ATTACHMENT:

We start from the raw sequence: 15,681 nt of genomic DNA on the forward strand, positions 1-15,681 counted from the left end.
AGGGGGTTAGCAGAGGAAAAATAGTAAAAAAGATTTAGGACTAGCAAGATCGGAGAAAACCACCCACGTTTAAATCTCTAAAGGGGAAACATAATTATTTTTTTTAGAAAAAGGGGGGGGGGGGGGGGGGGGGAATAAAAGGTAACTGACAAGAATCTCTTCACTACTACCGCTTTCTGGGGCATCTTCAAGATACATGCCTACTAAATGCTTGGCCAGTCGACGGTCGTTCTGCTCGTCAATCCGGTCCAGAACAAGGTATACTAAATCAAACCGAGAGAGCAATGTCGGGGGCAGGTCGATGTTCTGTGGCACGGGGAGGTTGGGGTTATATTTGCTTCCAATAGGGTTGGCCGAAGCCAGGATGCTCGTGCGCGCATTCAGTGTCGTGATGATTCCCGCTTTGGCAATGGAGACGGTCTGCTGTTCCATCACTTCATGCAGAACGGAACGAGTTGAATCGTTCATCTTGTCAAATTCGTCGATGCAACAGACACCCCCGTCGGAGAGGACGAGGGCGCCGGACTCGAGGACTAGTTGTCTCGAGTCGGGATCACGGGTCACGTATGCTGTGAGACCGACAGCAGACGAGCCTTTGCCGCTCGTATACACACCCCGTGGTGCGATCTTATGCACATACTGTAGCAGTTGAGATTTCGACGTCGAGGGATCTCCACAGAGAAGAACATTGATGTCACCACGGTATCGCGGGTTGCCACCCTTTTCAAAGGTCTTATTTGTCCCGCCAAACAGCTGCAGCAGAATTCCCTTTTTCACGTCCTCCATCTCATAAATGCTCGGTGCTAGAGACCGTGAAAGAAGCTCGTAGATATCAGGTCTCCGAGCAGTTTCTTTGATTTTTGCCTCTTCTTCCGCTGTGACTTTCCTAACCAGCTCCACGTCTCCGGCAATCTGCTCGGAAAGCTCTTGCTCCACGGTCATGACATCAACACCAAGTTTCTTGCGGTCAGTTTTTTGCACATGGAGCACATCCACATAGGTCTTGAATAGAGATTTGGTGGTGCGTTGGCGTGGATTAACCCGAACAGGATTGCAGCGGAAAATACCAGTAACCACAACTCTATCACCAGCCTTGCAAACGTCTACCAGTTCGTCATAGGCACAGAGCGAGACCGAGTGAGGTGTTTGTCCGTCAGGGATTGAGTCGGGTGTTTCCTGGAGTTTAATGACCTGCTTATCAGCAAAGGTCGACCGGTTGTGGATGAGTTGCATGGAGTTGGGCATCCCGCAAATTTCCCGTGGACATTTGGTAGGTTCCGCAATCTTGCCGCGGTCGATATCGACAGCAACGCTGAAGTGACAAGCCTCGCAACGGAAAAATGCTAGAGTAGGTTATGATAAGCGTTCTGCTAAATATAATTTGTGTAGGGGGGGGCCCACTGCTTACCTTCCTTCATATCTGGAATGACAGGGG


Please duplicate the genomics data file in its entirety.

We start from the raw sequence: 15,681 nt of genomic DNA on the forward strand, positions 1-15,681 counted from the left end.
AGGGGGTTAGCAGAGGAAAAATAGTAAAAAAGATTTAGGACTAGCAAGATCGGAGAAAACCACCCACGTTTAAATCTCTAAAGGGGAAACATAATTATTTTTTTTAGAAAAAGGGGGGGGGGGGGGGGGGGGGAATAAAAGGTAACTGACAAGAATCTCTTCACTACTACCGCTTTCTGGGGCATCTTCAAGATACATGCCTACTAAATGCTTGGCCAGTCGACGGTCGTTCTGCTCGTCAATCCGGTCCAGAACAAGGTATACTAAATCAAACCGAGAGAGCAATGTCGGGGGCAGGTCGATGTTCTGTGGCACGGGGAGGTTGGGGTTATATTTGCTTCCAATAGGGTTGGCCGAAGCCAGGATGCTCGTGCGCGCATTCAGTGTCGTGATGATTCCCGCTTTGGCAATGGAGACGGTCTGCTGTTCCATCACTTCATGCAGAACGGAACGAGTTGAATCGTTCATCTTGTCAAATTCGTCGATGCAACAGACACCCCCGTCGGAGAGGACGAGGGCGCCGGACTCGAGGACTAGTTGTCTCGAGTCGGGATCACGGGTCACGTATGCTGTGAGACCGACAGCAGACGAGCCTTTGCCGCTCGTATACACACCCCGTGGTGCGATCTTATGCACATACTGTAGCAGTTGAGATTTCGACGTCGAGGGATCTCCACAGAGAAGAACATTGATGTCACCACGGTATCGCGGGTTGCCACCCTTTTCAAAGGTCTTATTTGTCCCGCCAAACAGCTGCAGCAGAATTCCCTTTTTCACGTCCTCCATCTCATAAATGCTCGGTGCTAGAGACCGTGAAAGAAGCTCGTAGATATCAGGTCTCCGAGCAGTTTCTTTGATTTTTGCCTCTTCTTCCGCTGTGACTTTCCTAACCAGCTCCACGTCTCCGGCAATCTGCTCGGAAAGCTCTTGCTCCACGGTCATGACATCAACACCAAGTTTCTTGCGGTCAGTTTTTTGCACATGGAGCACATCCACATAGGTCTTGAATAGAGATTTGGTGGTGCGTTGGCGTGGATTAACCCGAACAGGATTGCAGCGGAAAATACCAGTAACCACAACTCTATCACCAGCCTTGCAAACGTCTACCAGTTCGTCATAGGCACAGAGCGAGACCGAGTGAGGTGTTTGTCCGTCAGGGATTGAGTCGGGTGTTTCCTGGAGTTTAATGACCTGCTTATCAGCAAAGGTCGACCGGTTGTGGATGAGTTGCATGGAGTTGGGCATCCCGCAAATTTCCCGTGGACATTTGGTAGGTTCCGCAATCTTGCCGCGGTCGATATCGACAGCAACGCTGAAGTGACAAGCCTCGCAACGGAAAAATGCTAGAGTAGGTTATGATAAGCGTTCTGCTAAATATAATTTGTGTAGGGGGGGGCCCACTGCTTACCTTCCTTCATATCTGGAATGACAGGGG